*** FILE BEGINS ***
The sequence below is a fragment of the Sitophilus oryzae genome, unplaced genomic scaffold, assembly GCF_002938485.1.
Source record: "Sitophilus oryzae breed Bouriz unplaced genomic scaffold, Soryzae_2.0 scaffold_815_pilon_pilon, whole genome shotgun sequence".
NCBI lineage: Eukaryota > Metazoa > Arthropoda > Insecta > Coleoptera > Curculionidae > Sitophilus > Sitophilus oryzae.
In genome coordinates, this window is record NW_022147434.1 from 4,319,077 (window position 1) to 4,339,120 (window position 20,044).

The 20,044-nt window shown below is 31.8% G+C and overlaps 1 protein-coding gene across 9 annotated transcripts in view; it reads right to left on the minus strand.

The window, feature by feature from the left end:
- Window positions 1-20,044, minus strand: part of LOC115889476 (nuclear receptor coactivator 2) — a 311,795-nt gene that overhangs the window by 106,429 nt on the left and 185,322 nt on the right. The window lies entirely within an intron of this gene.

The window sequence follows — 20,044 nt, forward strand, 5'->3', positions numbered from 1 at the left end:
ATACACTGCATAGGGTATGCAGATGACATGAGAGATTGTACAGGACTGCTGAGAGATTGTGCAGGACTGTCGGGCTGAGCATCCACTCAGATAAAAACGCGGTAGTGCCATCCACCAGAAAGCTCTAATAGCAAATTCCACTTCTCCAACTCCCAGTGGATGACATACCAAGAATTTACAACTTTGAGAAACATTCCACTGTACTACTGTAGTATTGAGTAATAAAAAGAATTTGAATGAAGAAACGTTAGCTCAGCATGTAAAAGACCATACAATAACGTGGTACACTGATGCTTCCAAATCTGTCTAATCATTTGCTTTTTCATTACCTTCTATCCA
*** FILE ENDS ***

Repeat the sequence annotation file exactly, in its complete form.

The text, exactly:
The sequence below is a fragment of the Sitophilus oryzae genome, unplaced genomic scaffold, assembly GCF_002938485.1.
Source record: "Sitophilus oryzae breed Bouriz unplaced genomic scaffold, Soryzae_2.0 scaffold_815_pilon_pilon, whole genome shotgun sequence".
NCBI lineage: Eukaryota > Metazoa > Arthropoda > Insecta > Coleoptera > Curculionidae > Sitophilus > Sitophilus oryzae.
In genome coordinates, this window is record NW_022147434.1 from 4,319,077 (window position 1) to 4,339,120 (window position 20,044).

The 20,044-nt window shown below is 31.8% G+C and overlaps 1 protein-coding gene across 9 annotated transcripts in view; it reads right to left on the minus strand.

The window, feature by feature from the left end:
- Window positions 1-20,044, minus strand: part of LOC115889476 (nuclear receptor coactivator 2) — a 311,795-nt gene that overhangs the window by 106,429 nt on the left and 185,322 nt on the right. The window lies entirely within an intron of this gene.

The window sequence follows — 20,044 nt, forward strand, 5'->3', positions numbered from 1 at the left end:
ATACACTGCATAGGGTATGCAGATGACATGAGAGATTGTACAGGACTGCTGAGAGATTGTGCAGGACTGTCGGGCTGAGCATCCACTCAGATAAAAACGCGGTAGTGCCATCCACCAGAAAGCTCTAATAGCAAATTCCACTTCTCCAACTCCCAGTGGATGACATACCAAGAATTTACAACTTTGAGAAACATTCCACTGTACTACTGTAGTATTGAGTAATAAAAAGAATTTGAATGAAGAAACGTTAGCTCAGCATGTAAAAGACCATACAATAACGTGGTACACTGATGCTTCCAAATCTGTCTAATCATTTGCTTTTTCATTACCTTCTATCCA